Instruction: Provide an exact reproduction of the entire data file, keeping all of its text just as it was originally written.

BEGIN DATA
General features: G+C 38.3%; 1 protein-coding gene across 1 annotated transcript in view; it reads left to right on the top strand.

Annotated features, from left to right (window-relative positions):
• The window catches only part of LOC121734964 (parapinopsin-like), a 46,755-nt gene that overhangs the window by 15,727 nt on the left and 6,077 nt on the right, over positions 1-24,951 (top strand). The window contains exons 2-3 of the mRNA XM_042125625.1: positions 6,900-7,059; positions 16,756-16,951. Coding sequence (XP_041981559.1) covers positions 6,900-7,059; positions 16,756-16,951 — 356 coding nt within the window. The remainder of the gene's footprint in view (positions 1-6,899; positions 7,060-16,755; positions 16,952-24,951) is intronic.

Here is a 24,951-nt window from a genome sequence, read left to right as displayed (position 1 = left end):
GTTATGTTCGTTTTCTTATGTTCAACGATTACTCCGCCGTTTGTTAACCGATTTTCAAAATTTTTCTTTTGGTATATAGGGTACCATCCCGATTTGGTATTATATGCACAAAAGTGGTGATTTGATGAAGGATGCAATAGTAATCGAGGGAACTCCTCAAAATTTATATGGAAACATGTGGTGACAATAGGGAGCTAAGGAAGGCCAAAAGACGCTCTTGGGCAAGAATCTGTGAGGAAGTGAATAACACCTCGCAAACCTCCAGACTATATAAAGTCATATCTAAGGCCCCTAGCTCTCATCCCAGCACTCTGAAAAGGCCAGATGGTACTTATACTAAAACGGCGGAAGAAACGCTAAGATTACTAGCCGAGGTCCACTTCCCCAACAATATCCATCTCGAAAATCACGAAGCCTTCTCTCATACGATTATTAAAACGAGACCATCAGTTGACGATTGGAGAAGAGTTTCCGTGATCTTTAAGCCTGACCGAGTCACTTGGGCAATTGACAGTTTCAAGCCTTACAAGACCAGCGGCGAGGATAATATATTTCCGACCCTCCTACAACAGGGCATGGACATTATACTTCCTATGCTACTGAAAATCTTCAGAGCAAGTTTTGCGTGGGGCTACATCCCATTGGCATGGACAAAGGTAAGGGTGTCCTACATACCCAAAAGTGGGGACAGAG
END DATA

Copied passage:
General features: G+C 38.3%; 1 protein-coding gene across 1 annotated transcript in view; it reads left to right on the top strand.

Annotated features, from left to right (window-relative positions):
• The window catches only part of LOC121734964 (parapinopsin-like), a 46,755-nt gene that overhangs the window by 15,727 nt on the left and 6,077 nt on the right, over positions 1-24,951 (top strand). The window contains exons 2-3 of the mRNA XM_042125625.1: positions 6,900-7,059; positions 16,756-16,951. Coding sequence (XP_041981559.1) covers positions 6,900-7,059; positions 16,756-16,951 — 356 coding nt within the window. The remainder of the gene's footprint in view (positions 1-6,899; positions 7,060-16,755; positions 16,952-24,951) is intronic.

Here is a 24,951-nt window from a genome sequence, read left to right as displayed (position 1 = left end):
GTTATGTTCGTTTTCTTATGTTCAACGATTACTCCGCCGTTTGTTAACCGATTTTCAAAATTTTTCTTTTGGTATATAGGGTACCATCCCGATTTGGTATTATATGCACAAAAGTGGTGATTTGATGAAGGATGCAATAGTAATCGAGGGAACTCCTCAAAATTTATATGGAAACATGTGGTGACAATAGGGAGCTAAGGAAGGCCAAAAGACGCTCTTGGGCAAGAATCTGTGAGGAAGTGAATAACACCTCGCAAACCTCCAGACTATATAAAGTCATATCTAAGGCCCCTAGCTCTCATCCCAGCACTCTGAAAAGGCCAGATGGTACTTATACTAAAACGGCGGAAGAAACGCTAAGATTACTAGCCGAGGTCCACTTCCCCAACAATATCCATCTCGAAAATCACGAAGCCTTCTCTCATACGATTATTAAAACGAGACCATCAGTTGACGATTGGAGAAGAGTTTCCGTGATCTTTAAGCCTGACCGAGTCACTTGGGCAATTGACAGTTTCAAGCCTTACAAGACCAGCGGCGAGGATAATATATTTCCGACCCTCCTACAACAGGGCATGGACATTATACTTCCTATGCTACTGAAAATCTTCAGAGCAAGTTTTGCGTGGGGCTACATCCCATTGGCATGGACAAAGGTAAGGGTGTCCTACATACCCAAAAGTGGGGACAGAG